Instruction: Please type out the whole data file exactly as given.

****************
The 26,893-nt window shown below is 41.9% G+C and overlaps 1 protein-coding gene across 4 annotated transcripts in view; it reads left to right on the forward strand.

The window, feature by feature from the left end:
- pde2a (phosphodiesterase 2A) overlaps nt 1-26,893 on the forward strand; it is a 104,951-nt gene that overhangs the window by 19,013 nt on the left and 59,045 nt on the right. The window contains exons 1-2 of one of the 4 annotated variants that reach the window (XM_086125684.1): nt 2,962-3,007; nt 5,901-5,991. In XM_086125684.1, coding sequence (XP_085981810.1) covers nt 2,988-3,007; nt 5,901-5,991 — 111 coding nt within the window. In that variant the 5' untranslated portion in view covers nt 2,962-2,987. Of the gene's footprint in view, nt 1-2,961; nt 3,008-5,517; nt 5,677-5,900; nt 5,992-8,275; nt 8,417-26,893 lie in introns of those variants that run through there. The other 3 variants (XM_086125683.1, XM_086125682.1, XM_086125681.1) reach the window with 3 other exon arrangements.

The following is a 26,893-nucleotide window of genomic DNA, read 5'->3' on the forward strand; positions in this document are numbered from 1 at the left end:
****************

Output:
The 26,893-nt window shown below is 41.9% G+C and overlaps 1 protein-coding gene across 4 annotated transcripts in view; it reads left to right on the forward strand.

The window, feature by feature from the left end:
- pde2a (phosphodiesterase 2A) overlaps nt 1-26,893 on the forward strand; it is a 104,951-nt gene that overhangs the window by 19,013 nt on the left and 59,045 nt on the right. The window contains exons 1-2 of one of the 4 annotated variants that reach the window (XM_086125684.1): nt 2,962-3,007; nt 5,901-5,991. In XM_086125684.1, coding sequence (XP_085981810.1) covers nt 2,988-3,007; nt 5,901-5,991 — 111 coding nt within the window. In that variant the 5' untranslated portion in view covers nt 2,962-2,987. Of the gene's footprint in view, nt 1-2,961; nt 3,008-5,517; nt 5,677-5,900; nt 5,992-8,275; nt 8,417-26,893 lie in introns of those variants that run through there. The other 3 variants (XM_086125683.1, XM_086125682.1, XM_086125681.1) reach the window with 3 other exon arrangements.

The following is a 26,893-nucleotide window of genomic DNA, read 5'->3' on the forward strand; positions in this document are numbered from 1 at the left end: